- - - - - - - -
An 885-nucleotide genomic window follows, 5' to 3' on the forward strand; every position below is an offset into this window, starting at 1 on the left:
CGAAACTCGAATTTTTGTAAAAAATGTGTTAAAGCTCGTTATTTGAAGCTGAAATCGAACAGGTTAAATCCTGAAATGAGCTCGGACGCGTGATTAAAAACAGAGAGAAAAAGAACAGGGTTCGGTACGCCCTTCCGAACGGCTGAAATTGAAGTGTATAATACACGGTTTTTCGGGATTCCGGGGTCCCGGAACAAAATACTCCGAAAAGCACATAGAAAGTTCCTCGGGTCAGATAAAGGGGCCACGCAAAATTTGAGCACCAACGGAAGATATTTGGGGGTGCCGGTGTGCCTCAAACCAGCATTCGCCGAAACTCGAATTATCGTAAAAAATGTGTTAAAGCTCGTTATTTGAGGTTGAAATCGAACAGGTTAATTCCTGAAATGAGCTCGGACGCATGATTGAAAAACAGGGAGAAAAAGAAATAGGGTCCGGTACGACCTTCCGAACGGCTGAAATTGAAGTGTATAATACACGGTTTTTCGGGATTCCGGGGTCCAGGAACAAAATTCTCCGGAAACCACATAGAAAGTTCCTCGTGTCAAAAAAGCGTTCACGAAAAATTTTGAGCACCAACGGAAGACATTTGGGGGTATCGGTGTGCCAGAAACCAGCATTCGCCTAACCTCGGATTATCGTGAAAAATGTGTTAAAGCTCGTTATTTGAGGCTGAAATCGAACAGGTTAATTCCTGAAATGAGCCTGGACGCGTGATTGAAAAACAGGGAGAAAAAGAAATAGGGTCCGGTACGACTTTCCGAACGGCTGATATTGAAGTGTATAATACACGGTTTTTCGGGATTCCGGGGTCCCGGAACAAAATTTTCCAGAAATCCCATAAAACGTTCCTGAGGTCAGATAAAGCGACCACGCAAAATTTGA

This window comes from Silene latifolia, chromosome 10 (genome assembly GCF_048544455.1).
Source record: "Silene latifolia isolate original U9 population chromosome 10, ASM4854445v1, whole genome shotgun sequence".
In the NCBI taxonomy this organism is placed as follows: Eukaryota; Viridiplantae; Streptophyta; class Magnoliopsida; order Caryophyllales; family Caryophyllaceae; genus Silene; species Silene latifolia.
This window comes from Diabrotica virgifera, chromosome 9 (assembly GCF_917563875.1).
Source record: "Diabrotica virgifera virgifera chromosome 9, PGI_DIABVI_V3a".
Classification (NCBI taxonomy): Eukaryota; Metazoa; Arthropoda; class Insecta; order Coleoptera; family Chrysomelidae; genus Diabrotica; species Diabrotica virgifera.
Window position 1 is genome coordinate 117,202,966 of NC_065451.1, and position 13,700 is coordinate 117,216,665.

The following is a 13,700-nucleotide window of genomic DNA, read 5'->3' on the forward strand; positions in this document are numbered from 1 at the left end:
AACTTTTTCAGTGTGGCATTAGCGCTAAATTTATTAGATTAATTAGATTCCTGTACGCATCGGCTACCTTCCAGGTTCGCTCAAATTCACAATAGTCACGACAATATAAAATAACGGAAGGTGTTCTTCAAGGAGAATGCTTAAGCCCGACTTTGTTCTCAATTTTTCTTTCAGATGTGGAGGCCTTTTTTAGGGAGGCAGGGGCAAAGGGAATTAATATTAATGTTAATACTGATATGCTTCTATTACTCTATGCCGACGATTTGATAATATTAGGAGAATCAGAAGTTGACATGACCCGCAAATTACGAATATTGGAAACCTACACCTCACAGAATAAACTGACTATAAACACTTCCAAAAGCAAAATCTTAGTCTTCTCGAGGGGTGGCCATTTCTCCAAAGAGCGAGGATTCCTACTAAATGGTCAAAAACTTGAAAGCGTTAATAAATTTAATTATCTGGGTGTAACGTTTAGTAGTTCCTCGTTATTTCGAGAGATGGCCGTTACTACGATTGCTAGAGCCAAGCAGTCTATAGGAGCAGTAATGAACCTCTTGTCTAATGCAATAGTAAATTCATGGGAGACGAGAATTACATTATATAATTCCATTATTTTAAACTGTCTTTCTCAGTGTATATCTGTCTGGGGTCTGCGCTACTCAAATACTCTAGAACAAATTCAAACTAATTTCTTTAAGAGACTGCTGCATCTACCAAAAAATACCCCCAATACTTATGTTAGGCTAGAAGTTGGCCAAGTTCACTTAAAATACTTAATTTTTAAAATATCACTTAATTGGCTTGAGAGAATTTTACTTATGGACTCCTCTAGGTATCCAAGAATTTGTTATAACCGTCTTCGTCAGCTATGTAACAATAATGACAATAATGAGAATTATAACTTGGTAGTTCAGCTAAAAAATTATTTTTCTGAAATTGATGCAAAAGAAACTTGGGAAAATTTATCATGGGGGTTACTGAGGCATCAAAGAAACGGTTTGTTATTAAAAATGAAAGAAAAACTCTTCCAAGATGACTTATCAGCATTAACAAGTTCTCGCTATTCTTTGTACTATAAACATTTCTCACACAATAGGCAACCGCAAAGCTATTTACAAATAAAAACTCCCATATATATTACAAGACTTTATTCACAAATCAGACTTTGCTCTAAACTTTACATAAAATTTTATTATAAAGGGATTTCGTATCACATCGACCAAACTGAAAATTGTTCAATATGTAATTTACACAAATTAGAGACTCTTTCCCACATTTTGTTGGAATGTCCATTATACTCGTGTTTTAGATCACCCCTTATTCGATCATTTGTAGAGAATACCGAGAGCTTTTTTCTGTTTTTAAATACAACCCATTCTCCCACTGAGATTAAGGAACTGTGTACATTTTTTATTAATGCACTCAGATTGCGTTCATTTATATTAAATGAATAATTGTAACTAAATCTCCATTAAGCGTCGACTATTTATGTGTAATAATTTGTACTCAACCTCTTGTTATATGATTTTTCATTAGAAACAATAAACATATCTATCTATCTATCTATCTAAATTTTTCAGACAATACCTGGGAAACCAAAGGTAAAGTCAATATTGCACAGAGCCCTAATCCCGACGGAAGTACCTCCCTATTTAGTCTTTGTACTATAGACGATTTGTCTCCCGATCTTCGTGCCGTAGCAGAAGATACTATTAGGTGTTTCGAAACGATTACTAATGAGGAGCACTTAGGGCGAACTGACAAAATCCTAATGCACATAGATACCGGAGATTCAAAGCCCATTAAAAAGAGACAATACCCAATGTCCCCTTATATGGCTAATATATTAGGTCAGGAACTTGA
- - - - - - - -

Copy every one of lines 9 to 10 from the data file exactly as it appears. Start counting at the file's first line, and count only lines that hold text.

Window position 1 is genome coordinate 117,202,966 of NC_065451.1, and position 13,700 is coordinate 117,216,665.

The following is a 13,700-nucleotide window of genomic DNA, read 5'->3' on the forward strand; positions in this document are numbered from 1 at the left end: